Notice He uses broad blanket statement that the Holy Spirit would speak to them (prophecy) ALL when He came.  He did not say the Spirit would speak to some whom He had gifted to hear, but declares that (blanket statement) He would speak whatever He heard from Christ, AND that He would quote: ‘show you (plural; that is: ALL OF YOU) things to come (foretelling prophecy).’  (Perhaps I should also point out that, in context, it was not only the twelve apostles who were in the upper room, but ‘disciples’ in the broader sense of many people who were following Jesus were there (just for example, John 14:22 declares that a disciple named Judas, who was not Judas Iscariot – the betrayer – was not only present, but asked Jesus a pertinent question; this Judas was not listed with the twelve, but was present in the upper room).

According to Jesus in this passage of John 16, it seems that prophecy (both declaring the mind of Christ, and of foretelling future events) is a work that the Holy Spirit is to work in all believers who have received Him, not only those who are specifically commissioned, or gifted as ‘prophets.’

In fact, way back in Numbers chapter 11, the prophet Moses declared the mind of the Lord for all His people.  In Numbers 11:29, Moses prophesied these words: ‘Would God that ALL the Lord’s people were prophets, and that the Lord would put His Spirit upon them.’

Centuries earlier, Moses had prophesied this concept, now Jesus was prophesying it to all of His disciples.  All Christians know His voice – further, they all would receive the Spirit of God, and prophesy.

But is this valid?  Is this an accurate interpretation of these plain, scriptural, statements?  What happened on the day of Pentecost, when the Holy Spirit came upon the disciples who remained in the upper room (120 of them)?

In Acts chapter 2, the Holy Spirit was initially poured out upon the believers, the Apostle Peter, who had received it in full, himself, stood and declared publically what had happened to the on looking masses, in explanation of the event, Peter quoted the prophet Joel.  Let’s look at what he said:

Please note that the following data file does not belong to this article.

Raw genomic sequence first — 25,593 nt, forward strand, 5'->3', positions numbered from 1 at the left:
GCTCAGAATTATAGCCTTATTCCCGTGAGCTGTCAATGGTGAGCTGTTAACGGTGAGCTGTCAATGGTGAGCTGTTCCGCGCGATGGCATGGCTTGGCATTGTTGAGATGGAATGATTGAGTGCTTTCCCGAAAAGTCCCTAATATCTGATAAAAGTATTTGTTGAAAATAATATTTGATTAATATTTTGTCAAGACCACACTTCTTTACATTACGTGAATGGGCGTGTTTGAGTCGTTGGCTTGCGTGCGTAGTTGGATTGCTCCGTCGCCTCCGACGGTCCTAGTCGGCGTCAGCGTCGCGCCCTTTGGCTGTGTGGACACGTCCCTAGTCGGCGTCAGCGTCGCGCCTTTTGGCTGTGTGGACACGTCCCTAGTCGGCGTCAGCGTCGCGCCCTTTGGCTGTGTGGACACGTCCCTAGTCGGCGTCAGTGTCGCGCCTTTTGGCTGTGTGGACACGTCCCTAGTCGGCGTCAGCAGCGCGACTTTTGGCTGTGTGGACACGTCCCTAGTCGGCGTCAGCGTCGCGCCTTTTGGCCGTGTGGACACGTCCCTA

Acts 2:17 & 18
17 And it shall come to pass in the last days, saith God, I will pour out of my Spirit upon all flesh: and your sons and your daughters shall PROPHESY, and your young men shall SEE VISIONS, and your old men shall DREAM DREAMS:

18 And on my servants and on my handmaidens I will pour out in those days of my Spirit; and THEY SHALL PROPHESY:

Now let me point out that the word declares four signs that will follow when the Spirit is poured out upon all flesh.  What are they?  They shall [1] PROPHESY, [2] SEE VISIONS [3] DREAM DREAMS, [4] umm… PROPHESY (again).  Every one of the sings mentioned in Joel chapter two, and quoted by Peter on the day of Pentecost was PROPHETIC.  No other signs are SPECIFICALLY mentioned, except prophetic ones; no mention of healing miracles, no mention of dead raised, or anything else.   The following verse says there will be wonders in heaven, and signs on earth below (v.19), but no mention in this prophecy of specifics regarding those, just some generalizations.  The central message of the prophecy was the same concept that Moses prophesied in Numbers 11:29 – that when the Spirit came ALL of God’s people would have His Spirit, and PROPHECY.

If you do a serious study (or even a cursory reading-over) of 1 Corinthians 12-14, you will find that Paul clearly stresses prophecy as the most essential of all of the nine gifts of the Holy Spirit.  Why?  Because communication is the primary essential element in making any relationship work.  God wants to speak with His people – He wants us to listen, and to obey.

Prophecy is natural:

YOU can hear God.

(I have a lot of clippings for tangent thoughts, and this didn’t fully get me through to some points I’d like to make on the topic; will add a link here once I have completed some form of sequel post – if interested; feel free to follow my page for updates.)